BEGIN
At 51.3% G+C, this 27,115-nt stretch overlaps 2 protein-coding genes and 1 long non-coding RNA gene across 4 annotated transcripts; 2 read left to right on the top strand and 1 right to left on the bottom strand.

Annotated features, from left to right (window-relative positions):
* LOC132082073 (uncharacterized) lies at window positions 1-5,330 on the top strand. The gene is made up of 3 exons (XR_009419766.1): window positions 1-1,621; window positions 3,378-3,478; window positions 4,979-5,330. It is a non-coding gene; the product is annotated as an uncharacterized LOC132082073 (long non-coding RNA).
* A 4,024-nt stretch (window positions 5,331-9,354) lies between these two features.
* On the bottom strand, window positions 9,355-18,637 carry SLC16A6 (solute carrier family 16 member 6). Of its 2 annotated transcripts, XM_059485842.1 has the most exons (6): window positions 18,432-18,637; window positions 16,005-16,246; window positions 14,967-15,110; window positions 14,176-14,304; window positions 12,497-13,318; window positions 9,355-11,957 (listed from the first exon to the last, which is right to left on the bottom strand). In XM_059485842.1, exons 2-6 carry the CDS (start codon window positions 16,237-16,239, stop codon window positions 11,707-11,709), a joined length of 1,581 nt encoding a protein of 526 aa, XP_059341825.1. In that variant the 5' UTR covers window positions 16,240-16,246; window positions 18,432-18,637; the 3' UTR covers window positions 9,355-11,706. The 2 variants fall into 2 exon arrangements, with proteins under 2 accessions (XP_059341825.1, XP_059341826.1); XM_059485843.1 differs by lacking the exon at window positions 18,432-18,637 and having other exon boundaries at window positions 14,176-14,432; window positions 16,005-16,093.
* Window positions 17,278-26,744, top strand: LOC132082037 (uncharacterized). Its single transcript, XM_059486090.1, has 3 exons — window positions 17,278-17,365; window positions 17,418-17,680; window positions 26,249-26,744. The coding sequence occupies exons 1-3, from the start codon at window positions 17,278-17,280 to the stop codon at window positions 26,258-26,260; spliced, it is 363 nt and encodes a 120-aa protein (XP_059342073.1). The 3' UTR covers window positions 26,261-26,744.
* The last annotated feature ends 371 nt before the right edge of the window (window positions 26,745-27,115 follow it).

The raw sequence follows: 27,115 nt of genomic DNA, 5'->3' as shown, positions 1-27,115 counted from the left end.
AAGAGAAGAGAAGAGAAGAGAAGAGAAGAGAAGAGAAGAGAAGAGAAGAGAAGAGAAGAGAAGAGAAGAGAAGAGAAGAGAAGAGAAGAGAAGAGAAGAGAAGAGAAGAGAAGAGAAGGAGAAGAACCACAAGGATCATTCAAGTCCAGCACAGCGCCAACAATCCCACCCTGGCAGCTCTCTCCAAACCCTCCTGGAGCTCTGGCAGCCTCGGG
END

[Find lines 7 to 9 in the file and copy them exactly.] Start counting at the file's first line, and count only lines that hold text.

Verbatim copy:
* The last annotated feature ends 371 nt before the right edge of the window (window positions 26,745-27,115 follow it).

The raw sequence follows: 27,115 nt of genomic DNA, 5'->3' as shown, positions 1-27,115 counted from the left end.
AAGAGAAGAGAAGAGAAGAGAAGAGAAGAGAAGAGAAGAGAAGAGAAGAGAAGAGAAGAGAAGAGAAGAGAAGAGAAGAGAAGAGAAGAGAAGAGAAGAGAAGAGAAGAGAAGAGAAGGAGAAGAACCACAAGGATCATTCAAGTCCAGCACAGCGCCAACAATCCCACCCTGGCAGCTCTCTCCAAACCCTCCTGGAGCTCTGGCAGCCTCGGG